Q and A

Q and A

Help Wanted

April 20, 2005

Fired employees have legal rights

Q: Is there any recourse for someone who was wrongly fired from their job? Are there lawyers for such people?

S.G., Manchester

A: In Maryland and most other states, fired employees do have legal recourse if their firing violated a specific statute (statutes prohibiting discrimination), if it breached a contract the employee had with the employer, or if the firing conflicts with a clear policy of the state (firing an employee for reporting a crime to the police).

There are many lawyers willing to represent fired employees, and some of the lawyers with the most experience doing that can be found through the Web site of the National Employment Lawyers Association, www.nela.org, which provides links to find employee lawyers in every state.

In Maryland, employees can also get help finding a lawyer by contacting the president of the Maryland affiliate of NELA, Deborah Eisenberg (410-962-1030, e-mail: dte@browngold.com). A fired employee won't necessarily have to sue the employer, because many employers will reverse the firing, or otherwise compensate the employee, if the employee or their lawyer informs the employer how the firing was "wrong" under the law.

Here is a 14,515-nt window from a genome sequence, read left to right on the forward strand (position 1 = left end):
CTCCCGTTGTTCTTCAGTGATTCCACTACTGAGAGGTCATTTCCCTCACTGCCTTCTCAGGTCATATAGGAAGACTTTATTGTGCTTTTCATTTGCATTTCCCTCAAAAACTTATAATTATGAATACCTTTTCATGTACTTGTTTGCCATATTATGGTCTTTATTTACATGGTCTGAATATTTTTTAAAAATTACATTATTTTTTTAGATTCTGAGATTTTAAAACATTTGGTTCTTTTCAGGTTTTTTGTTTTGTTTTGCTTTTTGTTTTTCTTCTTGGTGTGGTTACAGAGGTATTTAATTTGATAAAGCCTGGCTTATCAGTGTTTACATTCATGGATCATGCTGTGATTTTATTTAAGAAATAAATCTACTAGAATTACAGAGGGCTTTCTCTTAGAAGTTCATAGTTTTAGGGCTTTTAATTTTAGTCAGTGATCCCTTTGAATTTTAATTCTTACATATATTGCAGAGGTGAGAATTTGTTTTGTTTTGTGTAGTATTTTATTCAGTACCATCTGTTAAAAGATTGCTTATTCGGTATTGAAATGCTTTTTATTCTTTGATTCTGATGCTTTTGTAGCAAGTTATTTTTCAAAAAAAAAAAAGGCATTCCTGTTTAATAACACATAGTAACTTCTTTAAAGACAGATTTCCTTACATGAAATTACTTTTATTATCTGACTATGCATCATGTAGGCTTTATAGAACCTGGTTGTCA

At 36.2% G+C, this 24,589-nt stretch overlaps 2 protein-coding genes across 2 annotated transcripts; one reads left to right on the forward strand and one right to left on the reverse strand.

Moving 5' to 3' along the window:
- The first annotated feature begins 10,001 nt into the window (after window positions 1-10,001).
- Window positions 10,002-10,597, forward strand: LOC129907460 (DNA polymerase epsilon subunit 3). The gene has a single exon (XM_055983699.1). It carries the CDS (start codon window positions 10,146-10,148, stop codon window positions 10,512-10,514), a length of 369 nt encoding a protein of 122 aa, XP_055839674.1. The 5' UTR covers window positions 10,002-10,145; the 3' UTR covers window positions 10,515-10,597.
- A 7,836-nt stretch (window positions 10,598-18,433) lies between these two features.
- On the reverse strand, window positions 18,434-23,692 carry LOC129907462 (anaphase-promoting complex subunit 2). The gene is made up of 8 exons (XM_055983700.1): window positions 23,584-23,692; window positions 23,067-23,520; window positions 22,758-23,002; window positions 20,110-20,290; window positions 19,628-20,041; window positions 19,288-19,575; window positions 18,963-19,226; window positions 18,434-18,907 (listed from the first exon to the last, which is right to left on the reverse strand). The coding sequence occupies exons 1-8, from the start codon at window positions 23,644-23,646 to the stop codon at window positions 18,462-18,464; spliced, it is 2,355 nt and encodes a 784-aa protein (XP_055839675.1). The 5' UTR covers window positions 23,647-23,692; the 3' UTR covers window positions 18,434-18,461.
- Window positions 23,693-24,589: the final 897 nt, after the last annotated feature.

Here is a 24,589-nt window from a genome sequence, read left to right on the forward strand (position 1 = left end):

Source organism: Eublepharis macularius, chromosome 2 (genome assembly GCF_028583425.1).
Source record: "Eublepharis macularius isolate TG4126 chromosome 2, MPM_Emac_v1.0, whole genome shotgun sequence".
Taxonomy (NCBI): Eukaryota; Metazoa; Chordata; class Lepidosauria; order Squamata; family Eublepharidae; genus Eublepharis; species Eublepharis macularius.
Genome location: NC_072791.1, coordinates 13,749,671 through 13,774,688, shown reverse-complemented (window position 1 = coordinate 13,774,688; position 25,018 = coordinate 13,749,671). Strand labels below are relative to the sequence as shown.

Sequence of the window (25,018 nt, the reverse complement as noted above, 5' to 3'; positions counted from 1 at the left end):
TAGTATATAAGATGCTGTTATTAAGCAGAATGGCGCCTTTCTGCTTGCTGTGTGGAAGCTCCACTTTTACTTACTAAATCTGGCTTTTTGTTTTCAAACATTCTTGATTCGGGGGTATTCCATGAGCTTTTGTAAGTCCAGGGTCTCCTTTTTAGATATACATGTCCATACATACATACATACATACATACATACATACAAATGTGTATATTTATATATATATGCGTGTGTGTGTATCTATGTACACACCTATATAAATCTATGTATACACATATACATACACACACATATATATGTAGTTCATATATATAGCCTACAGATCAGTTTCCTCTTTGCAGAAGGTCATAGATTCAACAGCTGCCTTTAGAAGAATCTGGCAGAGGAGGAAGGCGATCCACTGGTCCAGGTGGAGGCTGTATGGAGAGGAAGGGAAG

MICHAEL HAYES associate professor of law

Q: Most businesses require security. Why are they not willing to pay security guards more money?

E.G., Baltimore

A: Businesses require all kinds of jobs to be done, and some of them are notoriously underpaid and underappreciated. Most companies pay the market value, and in many cases that reflects the consideration of what a job contributes to the bottom line.

In the case of security, some businesses require minimal qualifications pertaining to education and experience. Others see this function as key to their success, so they are intent on professionalizing their security personnel. Again, the bottom line is very likely the most important factor.

THOMAS BAILEY assistant professor applied behavioral sciences TOM MITCHELL director of graduate programs in applied psychology

Baltimore Sun Articles
|
|
|
Please note the green-lined linked article text has been applied commercially without any involvement from our newsroom editors, reporters or any other editorial staff.